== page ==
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Three ideas

1. Read something easier.

Legal writing is among the most difficult, confusing, and often painfully ambiguous writing in English.

In English, there is a well-known proverb: "You have to crawl before you can walk, and you have to walk before you can run." Translated into a maxim for learning a skill, that would be: "Crawl before you walk, walk before you run."

Unfortunately, I don't know of some easy writing that's filled with sequences of negatives that I could recommend. Maybe someone else can recommend something. But see below for a possible gold mine of easier but appropriate reading.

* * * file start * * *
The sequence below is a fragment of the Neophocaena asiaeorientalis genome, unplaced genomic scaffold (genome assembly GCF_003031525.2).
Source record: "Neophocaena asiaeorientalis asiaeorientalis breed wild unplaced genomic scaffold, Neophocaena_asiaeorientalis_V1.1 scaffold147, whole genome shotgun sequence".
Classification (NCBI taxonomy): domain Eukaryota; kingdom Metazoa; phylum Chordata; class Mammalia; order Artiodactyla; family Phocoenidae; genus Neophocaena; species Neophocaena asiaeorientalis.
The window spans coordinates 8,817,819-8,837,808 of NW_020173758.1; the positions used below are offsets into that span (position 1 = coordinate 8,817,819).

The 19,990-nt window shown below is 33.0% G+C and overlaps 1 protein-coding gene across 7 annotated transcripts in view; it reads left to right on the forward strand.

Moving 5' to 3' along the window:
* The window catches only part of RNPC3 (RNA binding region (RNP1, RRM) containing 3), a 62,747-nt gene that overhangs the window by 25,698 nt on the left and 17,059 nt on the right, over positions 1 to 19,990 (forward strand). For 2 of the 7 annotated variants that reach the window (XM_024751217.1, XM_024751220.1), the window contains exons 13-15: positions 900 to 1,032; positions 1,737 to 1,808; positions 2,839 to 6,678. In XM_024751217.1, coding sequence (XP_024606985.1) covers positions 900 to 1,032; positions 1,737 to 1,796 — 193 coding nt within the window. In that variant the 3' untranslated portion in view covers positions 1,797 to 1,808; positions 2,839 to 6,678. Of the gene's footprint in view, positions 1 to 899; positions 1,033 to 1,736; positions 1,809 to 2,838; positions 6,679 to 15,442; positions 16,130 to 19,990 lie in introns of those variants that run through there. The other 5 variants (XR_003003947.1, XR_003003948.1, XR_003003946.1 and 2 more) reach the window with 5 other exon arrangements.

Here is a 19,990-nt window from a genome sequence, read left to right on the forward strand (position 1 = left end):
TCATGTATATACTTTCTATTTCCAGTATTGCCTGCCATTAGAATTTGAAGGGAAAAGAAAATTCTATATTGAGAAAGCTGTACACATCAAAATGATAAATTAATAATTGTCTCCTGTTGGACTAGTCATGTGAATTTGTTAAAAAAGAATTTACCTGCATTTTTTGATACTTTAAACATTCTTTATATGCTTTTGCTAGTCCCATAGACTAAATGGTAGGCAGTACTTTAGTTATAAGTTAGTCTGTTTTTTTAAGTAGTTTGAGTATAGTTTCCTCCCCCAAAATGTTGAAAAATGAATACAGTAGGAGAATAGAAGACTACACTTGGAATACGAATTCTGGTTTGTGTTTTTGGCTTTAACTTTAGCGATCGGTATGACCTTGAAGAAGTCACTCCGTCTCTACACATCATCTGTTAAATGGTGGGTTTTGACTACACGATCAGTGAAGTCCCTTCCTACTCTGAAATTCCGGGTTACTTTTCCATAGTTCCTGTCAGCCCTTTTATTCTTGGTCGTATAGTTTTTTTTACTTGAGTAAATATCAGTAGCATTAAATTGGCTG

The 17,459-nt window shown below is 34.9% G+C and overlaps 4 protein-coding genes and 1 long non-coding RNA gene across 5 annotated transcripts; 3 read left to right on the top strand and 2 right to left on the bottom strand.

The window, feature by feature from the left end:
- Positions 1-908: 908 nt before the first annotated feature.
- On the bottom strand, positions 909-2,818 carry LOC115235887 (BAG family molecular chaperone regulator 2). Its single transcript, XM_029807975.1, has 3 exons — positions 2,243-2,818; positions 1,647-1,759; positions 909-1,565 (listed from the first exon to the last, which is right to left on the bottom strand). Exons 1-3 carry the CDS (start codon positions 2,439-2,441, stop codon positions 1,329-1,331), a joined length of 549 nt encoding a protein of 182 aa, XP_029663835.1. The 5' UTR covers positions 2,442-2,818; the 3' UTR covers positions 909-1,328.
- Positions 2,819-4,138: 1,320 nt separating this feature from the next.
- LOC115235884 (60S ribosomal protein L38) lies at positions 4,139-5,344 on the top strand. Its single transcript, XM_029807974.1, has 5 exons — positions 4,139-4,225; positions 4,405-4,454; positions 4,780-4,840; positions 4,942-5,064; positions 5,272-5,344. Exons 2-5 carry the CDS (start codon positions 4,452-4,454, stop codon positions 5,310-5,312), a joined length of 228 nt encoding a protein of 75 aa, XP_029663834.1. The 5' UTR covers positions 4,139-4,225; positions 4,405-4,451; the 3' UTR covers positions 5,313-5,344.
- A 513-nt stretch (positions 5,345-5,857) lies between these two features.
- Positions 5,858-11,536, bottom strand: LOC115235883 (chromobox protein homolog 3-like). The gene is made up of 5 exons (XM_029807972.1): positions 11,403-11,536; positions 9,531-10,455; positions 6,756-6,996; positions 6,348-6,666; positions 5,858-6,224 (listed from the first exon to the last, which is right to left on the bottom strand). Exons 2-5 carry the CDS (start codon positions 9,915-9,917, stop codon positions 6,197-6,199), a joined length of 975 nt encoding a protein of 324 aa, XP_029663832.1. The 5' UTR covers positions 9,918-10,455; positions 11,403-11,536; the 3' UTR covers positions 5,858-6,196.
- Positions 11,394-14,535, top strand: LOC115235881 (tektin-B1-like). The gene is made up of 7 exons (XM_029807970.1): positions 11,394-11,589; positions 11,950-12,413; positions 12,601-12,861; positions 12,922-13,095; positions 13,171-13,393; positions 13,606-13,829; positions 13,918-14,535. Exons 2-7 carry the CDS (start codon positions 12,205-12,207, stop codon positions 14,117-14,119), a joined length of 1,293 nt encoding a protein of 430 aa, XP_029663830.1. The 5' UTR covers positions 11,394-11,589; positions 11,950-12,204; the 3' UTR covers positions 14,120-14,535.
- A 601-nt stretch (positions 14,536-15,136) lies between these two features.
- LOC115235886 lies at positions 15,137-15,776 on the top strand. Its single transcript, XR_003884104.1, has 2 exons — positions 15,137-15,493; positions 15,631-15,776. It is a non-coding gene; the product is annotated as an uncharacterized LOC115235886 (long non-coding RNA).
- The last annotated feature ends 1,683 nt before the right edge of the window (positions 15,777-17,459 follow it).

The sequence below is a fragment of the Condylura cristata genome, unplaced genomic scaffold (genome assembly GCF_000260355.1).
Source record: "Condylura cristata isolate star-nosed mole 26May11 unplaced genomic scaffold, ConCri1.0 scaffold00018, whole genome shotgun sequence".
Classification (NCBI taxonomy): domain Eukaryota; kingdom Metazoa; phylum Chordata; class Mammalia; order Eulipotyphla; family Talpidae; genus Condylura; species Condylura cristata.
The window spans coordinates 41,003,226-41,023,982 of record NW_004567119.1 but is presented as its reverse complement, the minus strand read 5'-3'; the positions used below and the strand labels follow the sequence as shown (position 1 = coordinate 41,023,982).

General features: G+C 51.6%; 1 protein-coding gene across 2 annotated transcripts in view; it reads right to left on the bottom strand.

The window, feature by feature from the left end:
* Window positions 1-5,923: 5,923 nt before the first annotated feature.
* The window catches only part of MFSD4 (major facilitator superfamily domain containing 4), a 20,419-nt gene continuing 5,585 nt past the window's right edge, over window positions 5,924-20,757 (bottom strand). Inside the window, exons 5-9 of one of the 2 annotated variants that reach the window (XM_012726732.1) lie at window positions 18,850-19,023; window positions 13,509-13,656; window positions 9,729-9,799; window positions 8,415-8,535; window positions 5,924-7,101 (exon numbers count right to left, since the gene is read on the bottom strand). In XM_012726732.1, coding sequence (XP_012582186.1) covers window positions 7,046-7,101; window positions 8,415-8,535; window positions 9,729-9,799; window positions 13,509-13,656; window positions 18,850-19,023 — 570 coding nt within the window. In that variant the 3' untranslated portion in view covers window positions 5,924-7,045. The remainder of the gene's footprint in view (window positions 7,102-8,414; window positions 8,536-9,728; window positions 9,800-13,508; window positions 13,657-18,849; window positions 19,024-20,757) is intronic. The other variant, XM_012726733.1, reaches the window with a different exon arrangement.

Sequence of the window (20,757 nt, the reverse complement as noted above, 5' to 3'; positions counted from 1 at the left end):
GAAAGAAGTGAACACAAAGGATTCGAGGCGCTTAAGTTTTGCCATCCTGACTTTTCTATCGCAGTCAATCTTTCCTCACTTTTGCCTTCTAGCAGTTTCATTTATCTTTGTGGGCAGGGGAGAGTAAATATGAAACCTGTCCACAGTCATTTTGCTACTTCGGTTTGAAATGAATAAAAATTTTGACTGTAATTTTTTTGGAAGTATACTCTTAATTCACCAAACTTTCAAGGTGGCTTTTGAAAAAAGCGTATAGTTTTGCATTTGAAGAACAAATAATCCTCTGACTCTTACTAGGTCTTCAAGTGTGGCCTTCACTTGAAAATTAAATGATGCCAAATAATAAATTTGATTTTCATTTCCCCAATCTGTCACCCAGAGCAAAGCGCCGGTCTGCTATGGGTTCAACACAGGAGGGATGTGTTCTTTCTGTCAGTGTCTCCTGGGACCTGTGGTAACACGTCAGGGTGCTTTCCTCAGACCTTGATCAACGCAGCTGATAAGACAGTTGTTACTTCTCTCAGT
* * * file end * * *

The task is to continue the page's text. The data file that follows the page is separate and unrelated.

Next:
2. Write examples yourself.

Think of thoughts that include multiple negations, and experiment with how to express these clearly. One of the best ways to learn how to understand language is to express yourself in it. Then you can empathize with the authors of complex writing. You can see how they, too, struggle with making complex negations clear—and you can better tease out the meaning they're trying to get across through the many resources of English grammar.

3. Re-state hard examples in your own words.

I think you've already been doing this; it's a good idea. Rewriting gives you great command of the options that English has available for expressing complex ideas, and mastering the subtler shades of meaning and emphasis.